Google buys 2,000 HTC employees for $1.1 billion to get instant smartphone chops
Google isn't buying HTC outright, but it's scooping up the talent behind the Pixel phones.
By Brad Chacos and Michael Simon
Adam Patrick Murray/IDG
Nearly four years after selling Motorola off to Lenovo, Google is buying into yet another longtime Android partner, HTC. But instead of purchasing the company outright, Google is buying its brains.
Google already knows these brains well. “A team of HTC talent will join Google as part of the hardware organization,” Google hardware SVP (and former Motorola president) Rick Osterloh said Thursday. Reports from the New York Times and other sources have pegged the number of employees at approximately 2,000 (or up to $550,000 per employee, if you’re doing the math). “These future fellow Googlers are amazing folks we’ve already been working with closely on the Pixel smartphone line, and we’re excited to see what we can do together as one team.”
Google also gets non-exclusive rights to HTC intellectual property as part of the deal. But somewhat surprisingly, the agreement doesn’t appear to include access to HTC’s manufacturing capabilities.
The story behind the story: The deal signifies that Google is taking its new hardware division and “Made by Google” device push seriously. It also shows lessons learned after Google bought Motorola in 2011. It took nearly two years of flushing ho-hum hardware through the company’s pipeline before Google finally made its mark with 2013’s brilliant Moto X. By acquiring just the people and not the products, the fresh hires can start working on the Pixel 3 and other devices immediately. (The Pixel 2 is expected to launch at Google’s October 4 hardware event.)
Why Google bought HTC’s brains
While Google mostly bought Motorola for its deep patent portfolio, the purchase of HTC’s engineering talent appears designed to improve its hardware chops. Until now, Google has had to partner with device makers like Huawei, LG, and yes, HTC itself to create its self-branded Nexus and Pixel phones. This deal lets Google seize more direct control over its hardware endeavors, though it will still need secure manufacturing for its devices. It wouldn’t be surprising if the deal included some HTC Vive talent as well, given Google’s interest in mobile VR.
HTC’s mobile team has a long history with Android. It also boasts a solid track record for producing flat-out excellent phones and tablets, often in direct collaboration with Google.
The HTC Dream (a.k.a. the T-Mobile G1) was the world’s first Android phone in 2008. It was a touchscreen device with a slide-out QWERTY keyboard. HTC also made the first Nexus One phone and the last Nexus 9 tablet. It also manufactures Google’s Pixel and Pixel XL and is rumored to be the manufacturer of the forthcoming Pixel 2.
HTC has struggled in recent years. It was once the darling of the Android community, with the industrial HTC One and a long line of top-notch phones packing Beats Audio prior to Apple’s Beats acquisition. It’s since slipped under intense competition from Samsung, Huawei, and others. HTC overhauled its smartphone lineup this year with new U branding and a mirror-like “liquid” surface. Despite a strong showing by the stunning, squeezable U11 ($650 on Amazon), however, HTC has sunk to bit-player status in the Android world.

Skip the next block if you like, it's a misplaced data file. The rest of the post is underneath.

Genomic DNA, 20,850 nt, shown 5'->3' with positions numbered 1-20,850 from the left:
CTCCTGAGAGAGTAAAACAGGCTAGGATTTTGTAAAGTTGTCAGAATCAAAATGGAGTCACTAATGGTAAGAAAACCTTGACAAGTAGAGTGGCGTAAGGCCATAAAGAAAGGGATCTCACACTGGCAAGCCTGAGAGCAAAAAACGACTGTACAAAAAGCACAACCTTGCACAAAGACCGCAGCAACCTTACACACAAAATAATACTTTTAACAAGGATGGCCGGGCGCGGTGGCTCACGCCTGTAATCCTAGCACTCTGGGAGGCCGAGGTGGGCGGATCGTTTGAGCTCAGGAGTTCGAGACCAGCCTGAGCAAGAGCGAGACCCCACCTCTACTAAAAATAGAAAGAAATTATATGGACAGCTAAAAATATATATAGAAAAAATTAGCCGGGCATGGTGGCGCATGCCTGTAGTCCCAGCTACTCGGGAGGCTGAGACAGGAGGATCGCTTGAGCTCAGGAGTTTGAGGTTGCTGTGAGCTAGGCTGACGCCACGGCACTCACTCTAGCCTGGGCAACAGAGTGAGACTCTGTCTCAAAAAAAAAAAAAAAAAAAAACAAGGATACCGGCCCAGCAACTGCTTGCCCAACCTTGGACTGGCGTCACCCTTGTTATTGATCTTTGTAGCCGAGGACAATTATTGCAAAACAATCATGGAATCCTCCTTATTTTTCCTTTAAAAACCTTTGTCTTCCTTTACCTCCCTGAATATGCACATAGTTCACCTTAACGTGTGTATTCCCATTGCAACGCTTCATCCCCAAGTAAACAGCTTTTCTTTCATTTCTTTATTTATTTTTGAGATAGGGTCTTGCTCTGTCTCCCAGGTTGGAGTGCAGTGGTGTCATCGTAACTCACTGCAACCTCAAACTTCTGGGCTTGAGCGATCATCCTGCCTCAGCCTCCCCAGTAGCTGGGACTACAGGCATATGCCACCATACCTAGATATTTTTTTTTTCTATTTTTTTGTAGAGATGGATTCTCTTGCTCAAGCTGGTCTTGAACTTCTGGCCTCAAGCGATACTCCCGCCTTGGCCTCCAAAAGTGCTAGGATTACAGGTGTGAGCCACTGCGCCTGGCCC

Now, however, the brains behind those stellar devices work for Google, which clearly has big plans for future hardware. Watch out, Samsung.
What happens to HTC now?
HTC says it “will continue to have best-in-class engineering talent,” and those people are working on a successor to the HTC U11. Exact figures weren’t provided, but the New York Timesreports that HTC CFO Peter Shen stated that the company would still have more than 2,000 research and design staffers after Google’s acquihire, compared to the roughly 4,000 people currently employed.
The company also says the $1.1 billion deal will enable “a more streamlined product portfolio,” which makes you wonder about the future of HTC’s mobile lineup. HTC’s phone business pretty much cratered over the past few years, with the company announcing its ninth straight quarterly loss in August 2017. I wouldn’t be surprised to see HTC’s future smartphone role evolve into something similar to BlackBerry and Nokia’s current strategy: Licensing its name out for use on hardware created, designed, and produced by third-party manufacturers.
It sounds like HTC is doubling down on its Vive VR headset business as well. “Today’s news enables #TeamHTC to continue investing, innovating & leading in emerging tech, including #IoT #VR #AR #AI @HTCvive,” the company said in a tweet.
The Vive ($599 on Amazon) is currently the best PC-based VR headset available, and trademarks suggest a standalone “Vive Focus” headset may also be on the way. The Focus is expected to be powered by Qualcomm hardware and Google’s Daydream VR software, according to UploadVR, with six-degrees-of-freedom (6DOF) positional tracking similar to what you find in the PC-based Vive and Oculus Rift.
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